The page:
‘Millions’ in line for Ryanair payouts

Lawyers claimed Ryanair could be liable for payouts of around 610 million. Picture: Neil Hanna
Lawyers claimed Ryanair could be liable for payouts of around 610 million. Picture: Neil Hanna
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MILLIONS of Ryanair passengers could receive compensation after a landmark court judgment ruled the airline cannot limit the time allowed to claim compensation for flight delays.

Lawyers claimed the Irish carrier could be liable for payouts of around £610 million after the firm lost a test case at Manchester County Court.

The airline had argued claims for delays could be limited to two years under a clause in their terms and conditions small print – not six years, as is the rule under European Union Law.

The case was brought by lawyers for six delayed passengers who tried to claim compensation for delayed flights after five years and eight months, which Ryanair contested.

After a long-running legal battle, Judge Platts ruled Ryanair’s rules fall foul of European Flight Delay law. Ryanair said it will appeal the decision.

Lawyers say the ruling in the case, Goel & Trivedi v Ryanair, stands to affect millions of air passengers. They say if Ryanair had won, all airlines might have been able to put a two-year time bar on all existing and future flight delay claims.

Kevin Clarke, lawyer for Manchester law firm Bott & Co, who fought the case for the passengers, said: “We’re delighted that the court has dismissed yet another argument put forward by the airlines to restrict passenger rights.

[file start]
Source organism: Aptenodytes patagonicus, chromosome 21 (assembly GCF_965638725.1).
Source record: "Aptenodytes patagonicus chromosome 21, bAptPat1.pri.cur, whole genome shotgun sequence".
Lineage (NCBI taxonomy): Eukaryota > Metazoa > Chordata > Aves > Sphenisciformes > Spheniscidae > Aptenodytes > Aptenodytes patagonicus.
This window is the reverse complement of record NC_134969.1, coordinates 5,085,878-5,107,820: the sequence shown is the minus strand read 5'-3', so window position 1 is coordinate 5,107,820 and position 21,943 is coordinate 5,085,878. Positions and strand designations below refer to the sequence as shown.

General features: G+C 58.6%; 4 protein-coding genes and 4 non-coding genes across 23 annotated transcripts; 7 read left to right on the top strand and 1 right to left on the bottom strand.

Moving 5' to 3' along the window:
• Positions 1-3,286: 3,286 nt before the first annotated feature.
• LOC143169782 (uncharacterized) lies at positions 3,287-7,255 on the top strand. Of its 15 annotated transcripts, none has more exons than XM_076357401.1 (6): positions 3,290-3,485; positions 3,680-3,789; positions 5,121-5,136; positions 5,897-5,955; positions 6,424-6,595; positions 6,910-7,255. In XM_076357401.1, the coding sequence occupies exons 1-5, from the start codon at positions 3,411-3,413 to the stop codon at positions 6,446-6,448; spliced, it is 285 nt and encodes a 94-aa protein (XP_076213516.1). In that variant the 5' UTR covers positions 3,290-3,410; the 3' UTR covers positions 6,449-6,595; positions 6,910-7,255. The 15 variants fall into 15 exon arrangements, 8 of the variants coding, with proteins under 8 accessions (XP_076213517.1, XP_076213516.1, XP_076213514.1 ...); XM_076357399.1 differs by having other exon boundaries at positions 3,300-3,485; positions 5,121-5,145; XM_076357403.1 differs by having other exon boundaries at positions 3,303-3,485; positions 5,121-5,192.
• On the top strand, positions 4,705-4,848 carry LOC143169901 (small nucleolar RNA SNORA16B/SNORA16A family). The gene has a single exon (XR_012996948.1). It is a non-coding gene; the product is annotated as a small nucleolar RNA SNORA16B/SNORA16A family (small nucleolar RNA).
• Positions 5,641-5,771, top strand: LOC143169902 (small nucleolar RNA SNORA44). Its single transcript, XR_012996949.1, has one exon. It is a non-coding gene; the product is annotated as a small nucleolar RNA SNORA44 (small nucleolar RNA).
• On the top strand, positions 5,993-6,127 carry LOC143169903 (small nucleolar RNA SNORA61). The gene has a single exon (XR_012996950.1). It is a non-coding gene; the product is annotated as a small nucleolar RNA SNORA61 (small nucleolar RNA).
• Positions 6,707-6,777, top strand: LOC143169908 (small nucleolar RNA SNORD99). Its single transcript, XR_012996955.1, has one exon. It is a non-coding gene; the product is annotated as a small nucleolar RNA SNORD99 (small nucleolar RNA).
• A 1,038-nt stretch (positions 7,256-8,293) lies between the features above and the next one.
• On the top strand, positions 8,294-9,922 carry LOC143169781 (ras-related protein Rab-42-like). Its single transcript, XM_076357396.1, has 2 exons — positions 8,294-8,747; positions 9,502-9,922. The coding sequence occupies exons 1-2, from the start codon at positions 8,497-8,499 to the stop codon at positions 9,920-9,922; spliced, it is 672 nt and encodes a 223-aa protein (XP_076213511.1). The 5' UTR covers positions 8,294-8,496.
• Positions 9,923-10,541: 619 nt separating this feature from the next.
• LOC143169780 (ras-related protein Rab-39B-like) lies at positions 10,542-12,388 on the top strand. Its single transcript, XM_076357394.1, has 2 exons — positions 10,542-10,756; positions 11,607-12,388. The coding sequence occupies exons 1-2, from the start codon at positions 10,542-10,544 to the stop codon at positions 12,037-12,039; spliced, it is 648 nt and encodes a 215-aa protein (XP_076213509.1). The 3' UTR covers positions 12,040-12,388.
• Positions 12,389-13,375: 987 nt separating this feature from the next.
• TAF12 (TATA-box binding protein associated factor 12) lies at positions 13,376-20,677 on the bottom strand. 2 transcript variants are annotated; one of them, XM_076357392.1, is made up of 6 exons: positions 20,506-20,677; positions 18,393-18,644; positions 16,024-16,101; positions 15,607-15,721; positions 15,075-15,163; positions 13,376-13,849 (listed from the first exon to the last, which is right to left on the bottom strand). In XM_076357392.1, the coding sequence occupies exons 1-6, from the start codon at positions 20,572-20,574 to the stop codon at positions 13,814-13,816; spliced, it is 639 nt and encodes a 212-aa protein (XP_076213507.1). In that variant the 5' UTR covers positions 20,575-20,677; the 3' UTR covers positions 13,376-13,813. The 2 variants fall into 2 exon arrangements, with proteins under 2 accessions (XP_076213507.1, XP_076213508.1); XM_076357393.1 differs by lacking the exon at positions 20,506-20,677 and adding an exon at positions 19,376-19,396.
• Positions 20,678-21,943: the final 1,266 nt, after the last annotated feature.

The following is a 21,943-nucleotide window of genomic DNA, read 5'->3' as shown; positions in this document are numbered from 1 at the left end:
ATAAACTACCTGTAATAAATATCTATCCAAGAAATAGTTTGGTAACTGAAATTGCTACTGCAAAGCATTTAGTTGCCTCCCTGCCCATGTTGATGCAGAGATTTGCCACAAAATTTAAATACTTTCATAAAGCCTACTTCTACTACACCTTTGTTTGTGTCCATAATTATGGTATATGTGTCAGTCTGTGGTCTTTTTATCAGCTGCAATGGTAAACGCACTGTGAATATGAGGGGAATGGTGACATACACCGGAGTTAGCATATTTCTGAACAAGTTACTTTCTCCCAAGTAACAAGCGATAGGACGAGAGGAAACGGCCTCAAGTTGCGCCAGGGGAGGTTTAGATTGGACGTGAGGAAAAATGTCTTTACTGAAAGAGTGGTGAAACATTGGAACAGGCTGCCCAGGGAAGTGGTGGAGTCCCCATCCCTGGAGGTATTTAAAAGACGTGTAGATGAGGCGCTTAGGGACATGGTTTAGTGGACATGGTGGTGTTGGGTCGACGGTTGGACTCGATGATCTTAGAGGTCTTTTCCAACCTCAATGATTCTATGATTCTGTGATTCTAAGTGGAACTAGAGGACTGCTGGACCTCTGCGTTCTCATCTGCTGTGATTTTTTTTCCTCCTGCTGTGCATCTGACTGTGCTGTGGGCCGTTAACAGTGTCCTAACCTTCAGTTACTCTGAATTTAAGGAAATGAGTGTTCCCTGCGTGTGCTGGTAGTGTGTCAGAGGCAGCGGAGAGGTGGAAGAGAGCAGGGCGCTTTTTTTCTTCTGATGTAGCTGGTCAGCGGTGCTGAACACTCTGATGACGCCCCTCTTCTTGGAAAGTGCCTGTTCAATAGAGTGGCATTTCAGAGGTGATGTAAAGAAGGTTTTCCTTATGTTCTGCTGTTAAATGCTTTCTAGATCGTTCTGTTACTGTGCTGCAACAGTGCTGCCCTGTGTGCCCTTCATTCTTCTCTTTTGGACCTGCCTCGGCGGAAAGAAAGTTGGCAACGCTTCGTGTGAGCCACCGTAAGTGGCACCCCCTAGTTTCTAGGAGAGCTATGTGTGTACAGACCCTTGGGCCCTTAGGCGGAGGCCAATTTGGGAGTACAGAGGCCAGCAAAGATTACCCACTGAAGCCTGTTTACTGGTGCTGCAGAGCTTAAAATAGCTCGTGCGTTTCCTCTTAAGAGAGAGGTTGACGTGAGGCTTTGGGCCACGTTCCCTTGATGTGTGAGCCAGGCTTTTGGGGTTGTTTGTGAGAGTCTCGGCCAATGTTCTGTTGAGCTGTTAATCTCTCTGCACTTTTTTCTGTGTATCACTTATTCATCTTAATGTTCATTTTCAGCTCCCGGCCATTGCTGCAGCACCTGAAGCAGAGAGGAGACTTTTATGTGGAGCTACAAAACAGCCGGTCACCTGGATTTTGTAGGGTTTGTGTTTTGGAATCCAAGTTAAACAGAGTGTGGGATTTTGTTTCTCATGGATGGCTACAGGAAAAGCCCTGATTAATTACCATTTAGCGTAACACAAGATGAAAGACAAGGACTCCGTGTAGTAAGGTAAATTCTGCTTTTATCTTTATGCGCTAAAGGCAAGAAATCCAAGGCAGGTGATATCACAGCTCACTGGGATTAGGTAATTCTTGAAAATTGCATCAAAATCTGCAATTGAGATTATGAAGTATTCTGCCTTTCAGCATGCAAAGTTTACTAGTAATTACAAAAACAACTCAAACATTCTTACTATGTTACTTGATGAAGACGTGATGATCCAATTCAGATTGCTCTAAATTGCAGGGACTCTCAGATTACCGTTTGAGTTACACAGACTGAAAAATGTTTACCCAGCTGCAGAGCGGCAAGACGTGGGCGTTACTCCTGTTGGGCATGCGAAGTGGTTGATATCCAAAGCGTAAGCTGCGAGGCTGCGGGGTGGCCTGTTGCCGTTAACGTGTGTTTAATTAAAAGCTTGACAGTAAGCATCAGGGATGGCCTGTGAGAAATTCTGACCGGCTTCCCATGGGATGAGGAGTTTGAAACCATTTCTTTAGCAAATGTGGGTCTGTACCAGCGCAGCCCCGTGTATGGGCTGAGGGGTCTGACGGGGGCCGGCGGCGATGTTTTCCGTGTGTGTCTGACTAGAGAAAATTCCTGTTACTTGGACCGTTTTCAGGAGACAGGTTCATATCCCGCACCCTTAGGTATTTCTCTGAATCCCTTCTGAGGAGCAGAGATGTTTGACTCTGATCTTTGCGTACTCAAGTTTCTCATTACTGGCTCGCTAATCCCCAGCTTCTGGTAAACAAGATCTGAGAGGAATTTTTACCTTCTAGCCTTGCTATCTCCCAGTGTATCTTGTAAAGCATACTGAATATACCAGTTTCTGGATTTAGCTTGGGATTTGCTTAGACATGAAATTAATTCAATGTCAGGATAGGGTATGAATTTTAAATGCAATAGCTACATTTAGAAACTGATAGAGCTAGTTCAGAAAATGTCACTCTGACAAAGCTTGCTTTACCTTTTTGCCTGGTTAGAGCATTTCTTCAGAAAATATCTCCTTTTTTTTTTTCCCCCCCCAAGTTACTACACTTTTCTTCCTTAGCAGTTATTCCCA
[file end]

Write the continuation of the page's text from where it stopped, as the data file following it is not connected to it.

“The last 12 months have seen a series of landmark judgments obtained by Bott & Co on behalf of millions of passengers and this is as important as any of those that precede it.”

He added: “We fully expect the airlines to continue to fight these cases but we are prepared to hold them to account in each and every instance where the law says compensation is payable, and with the courts continuing to find on behalf of consumers, we’ve real cause to be optimistic that passengers will receive the compensation they are entitled to.”

But Ryanair said the figures quoted by the lawyers were “absurd”.

In a statement, the airline said: “Firstly, since less than 1 per cent of Ryanair flights are delayed over three hours and since more than 90 per cent of passengers make a valid claim within Ryanair’s contractual two-year period, there is a tiny potential group of passengers who may wish to submit a claim between two and six years after the date of their flight delay.

“Accordingly, Ryanair estimates that even if its appeal in this matter is ultimately unsuccessful, its potential liability will not be material and is likely to be less than €5m (£3.6m).”

The firm added: “Since we believe a six-year time limit for submitting such claims is both unnecessary and unreasonable, we have instructed our lawyers to immediately appeal this ruling.”

Mr Clarke said his figures were based on the possibility that everybody who could claim, would claim.

He added: “The figure we have provided is accurate.

“Ryanair say that more than 90 per cent of people who make valid claims with them do so within two years.

“However, only a fraction of people who can claim do claim and as such this point is ultimately specious.

“This is the only accurate, unbiased statistic which matters. It is their total liability.”